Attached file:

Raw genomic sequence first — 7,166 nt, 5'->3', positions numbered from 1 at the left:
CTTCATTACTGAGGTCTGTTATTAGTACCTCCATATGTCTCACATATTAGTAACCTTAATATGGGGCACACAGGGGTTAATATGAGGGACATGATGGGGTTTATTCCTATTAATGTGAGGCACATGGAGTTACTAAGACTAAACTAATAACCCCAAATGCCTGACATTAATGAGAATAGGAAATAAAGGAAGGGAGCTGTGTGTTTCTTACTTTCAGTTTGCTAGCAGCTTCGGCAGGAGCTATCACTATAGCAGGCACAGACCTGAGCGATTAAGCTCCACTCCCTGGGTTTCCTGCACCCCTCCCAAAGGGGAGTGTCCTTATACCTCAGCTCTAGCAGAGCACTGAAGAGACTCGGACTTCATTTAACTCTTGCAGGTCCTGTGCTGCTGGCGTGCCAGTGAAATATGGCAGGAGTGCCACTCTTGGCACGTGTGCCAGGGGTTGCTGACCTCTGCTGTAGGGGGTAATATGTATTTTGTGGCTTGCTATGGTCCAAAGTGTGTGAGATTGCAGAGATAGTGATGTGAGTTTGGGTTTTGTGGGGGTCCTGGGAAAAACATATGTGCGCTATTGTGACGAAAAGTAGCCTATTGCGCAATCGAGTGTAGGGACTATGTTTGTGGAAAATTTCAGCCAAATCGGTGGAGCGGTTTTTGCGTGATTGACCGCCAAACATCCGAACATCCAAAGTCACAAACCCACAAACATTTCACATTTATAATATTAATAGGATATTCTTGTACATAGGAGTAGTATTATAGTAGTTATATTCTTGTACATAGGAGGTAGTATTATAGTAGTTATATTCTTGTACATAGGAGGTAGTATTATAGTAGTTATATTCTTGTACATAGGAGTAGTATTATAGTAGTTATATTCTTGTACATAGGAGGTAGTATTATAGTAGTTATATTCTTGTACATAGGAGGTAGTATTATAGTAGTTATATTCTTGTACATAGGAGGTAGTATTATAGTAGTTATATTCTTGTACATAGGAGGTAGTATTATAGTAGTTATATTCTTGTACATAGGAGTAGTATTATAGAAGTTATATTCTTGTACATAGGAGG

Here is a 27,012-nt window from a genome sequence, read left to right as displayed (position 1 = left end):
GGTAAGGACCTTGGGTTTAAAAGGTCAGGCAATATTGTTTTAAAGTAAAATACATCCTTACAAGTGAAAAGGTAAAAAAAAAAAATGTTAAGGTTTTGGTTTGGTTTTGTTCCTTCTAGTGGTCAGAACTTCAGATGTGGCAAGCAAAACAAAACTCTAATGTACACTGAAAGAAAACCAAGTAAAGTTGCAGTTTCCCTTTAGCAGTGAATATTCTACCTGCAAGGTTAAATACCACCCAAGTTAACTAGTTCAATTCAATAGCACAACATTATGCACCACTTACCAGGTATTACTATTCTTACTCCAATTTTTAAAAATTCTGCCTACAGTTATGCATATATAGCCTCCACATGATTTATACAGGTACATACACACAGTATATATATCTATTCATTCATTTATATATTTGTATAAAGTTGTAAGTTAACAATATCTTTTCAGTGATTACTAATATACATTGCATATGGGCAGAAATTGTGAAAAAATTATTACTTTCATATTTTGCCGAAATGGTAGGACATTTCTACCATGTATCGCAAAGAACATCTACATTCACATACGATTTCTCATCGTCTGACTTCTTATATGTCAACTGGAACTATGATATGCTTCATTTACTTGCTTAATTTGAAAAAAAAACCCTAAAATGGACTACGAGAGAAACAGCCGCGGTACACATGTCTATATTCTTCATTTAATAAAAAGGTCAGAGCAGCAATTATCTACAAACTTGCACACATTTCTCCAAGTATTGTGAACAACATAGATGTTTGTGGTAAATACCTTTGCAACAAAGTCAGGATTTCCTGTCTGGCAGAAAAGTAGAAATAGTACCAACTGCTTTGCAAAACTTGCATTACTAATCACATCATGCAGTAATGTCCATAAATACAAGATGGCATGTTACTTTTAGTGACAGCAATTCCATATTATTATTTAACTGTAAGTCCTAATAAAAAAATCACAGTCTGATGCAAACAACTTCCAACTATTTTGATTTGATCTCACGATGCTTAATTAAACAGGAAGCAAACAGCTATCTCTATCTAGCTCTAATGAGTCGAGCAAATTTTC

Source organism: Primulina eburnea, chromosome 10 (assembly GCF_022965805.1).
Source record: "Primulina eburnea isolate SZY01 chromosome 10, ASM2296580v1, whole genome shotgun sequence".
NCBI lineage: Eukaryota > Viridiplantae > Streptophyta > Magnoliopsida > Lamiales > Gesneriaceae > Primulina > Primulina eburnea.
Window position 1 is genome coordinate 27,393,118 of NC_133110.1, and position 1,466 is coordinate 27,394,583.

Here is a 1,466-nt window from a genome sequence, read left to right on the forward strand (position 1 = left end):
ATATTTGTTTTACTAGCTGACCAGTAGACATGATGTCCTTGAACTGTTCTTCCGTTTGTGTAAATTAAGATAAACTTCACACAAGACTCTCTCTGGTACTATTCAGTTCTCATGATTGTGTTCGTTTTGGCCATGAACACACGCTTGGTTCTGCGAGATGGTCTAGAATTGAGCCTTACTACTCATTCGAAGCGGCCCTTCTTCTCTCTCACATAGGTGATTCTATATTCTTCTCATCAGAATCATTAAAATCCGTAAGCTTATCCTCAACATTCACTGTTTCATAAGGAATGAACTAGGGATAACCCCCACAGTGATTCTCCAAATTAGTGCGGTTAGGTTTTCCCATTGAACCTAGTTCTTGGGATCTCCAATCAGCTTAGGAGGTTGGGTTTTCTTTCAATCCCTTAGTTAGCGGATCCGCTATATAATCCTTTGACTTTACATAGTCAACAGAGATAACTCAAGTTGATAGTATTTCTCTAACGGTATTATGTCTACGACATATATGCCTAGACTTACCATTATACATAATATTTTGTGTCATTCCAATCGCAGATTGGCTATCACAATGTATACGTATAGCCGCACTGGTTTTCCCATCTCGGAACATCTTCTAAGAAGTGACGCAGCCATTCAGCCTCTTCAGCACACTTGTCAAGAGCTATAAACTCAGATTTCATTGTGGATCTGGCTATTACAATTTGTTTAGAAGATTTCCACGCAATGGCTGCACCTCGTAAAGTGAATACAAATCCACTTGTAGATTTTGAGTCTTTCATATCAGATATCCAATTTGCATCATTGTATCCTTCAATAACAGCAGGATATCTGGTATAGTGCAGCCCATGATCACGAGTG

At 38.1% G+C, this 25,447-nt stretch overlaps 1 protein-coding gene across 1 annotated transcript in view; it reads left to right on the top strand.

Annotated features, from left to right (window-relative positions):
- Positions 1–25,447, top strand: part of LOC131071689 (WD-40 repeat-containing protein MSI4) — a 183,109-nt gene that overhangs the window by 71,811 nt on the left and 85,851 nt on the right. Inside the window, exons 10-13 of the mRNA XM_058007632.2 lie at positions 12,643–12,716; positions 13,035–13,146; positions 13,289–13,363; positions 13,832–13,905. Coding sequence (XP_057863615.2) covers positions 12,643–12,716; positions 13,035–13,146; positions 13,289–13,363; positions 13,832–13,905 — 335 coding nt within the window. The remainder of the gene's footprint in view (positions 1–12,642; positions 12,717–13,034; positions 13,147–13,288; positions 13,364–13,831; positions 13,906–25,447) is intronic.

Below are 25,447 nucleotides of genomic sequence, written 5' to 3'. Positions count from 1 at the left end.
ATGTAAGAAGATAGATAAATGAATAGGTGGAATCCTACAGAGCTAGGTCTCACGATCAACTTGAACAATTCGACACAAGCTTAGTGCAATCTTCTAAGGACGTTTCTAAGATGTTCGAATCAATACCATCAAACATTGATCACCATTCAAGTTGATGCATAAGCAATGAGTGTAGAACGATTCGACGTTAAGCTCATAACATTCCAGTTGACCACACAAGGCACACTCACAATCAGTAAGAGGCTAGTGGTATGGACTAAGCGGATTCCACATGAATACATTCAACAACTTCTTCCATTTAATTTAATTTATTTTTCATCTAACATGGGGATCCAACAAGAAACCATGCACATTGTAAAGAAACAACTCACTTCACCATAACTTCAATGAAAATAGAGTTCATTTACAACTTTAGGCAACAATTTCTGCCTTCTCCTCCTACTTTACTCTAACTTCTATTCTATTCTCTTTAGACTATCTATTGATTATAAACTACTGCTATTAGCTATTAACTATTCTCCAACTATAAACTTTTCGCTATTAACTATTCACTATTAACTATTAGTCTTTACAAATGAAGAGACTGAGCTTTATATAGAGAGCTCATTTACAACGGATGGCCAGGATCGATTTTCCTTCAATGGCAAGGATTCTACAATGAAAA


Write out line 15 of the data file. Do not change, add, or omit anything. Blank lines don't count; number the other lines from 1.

ATGTAAGAAGATAGATAAATGAATAGGTGGAATCCTACAGAGCTAGGTCTCACGATCAACTTGAACAATTCGACACAAGCTTAGTGCAATCTTCTAAGGACGTTTCTAAGATGTTCGAATCAATACCATCAAACATTGATCACCATTCAAGTTGATGCATAAGCAATGAGTGTAGAACGATTCGACGTTAAGCTCATAACATTCCAGTTGACCACACAAGGCACACTCACAATCAGTAAGAGGCTAGTGGTATGGACTAAGCGGATTCCACATGAATACATTCAACAACTTCTTCCATTTAATTTAATTTATTTTTCATCTAACATGGGGATCCAACAAGAAACCATGCACATTGTAAAGAAACAACTCACTTCACCATAACTTCAATGAAAATAGAGTTCATTTACAACTTTAGGCAACAATTTCTGCCTTCTCCTCCTACTTTACTCTAACTTCTATTCTATTCTCTTTAGACTATCTATTGATTATAAACTACTGCTATTAGCTATTAACTATTCTCCAACTATAAACTTTTCGCTATTAACTATTCACTATTAACTATTAGTCTTTACAAATGAAGAGACTGAGCTTTATATAGAGAGCTCATTTACAACGGATGGCCAGGATCGATTTTCCTTCAATGGCAAGGATTCTACAATGAAAA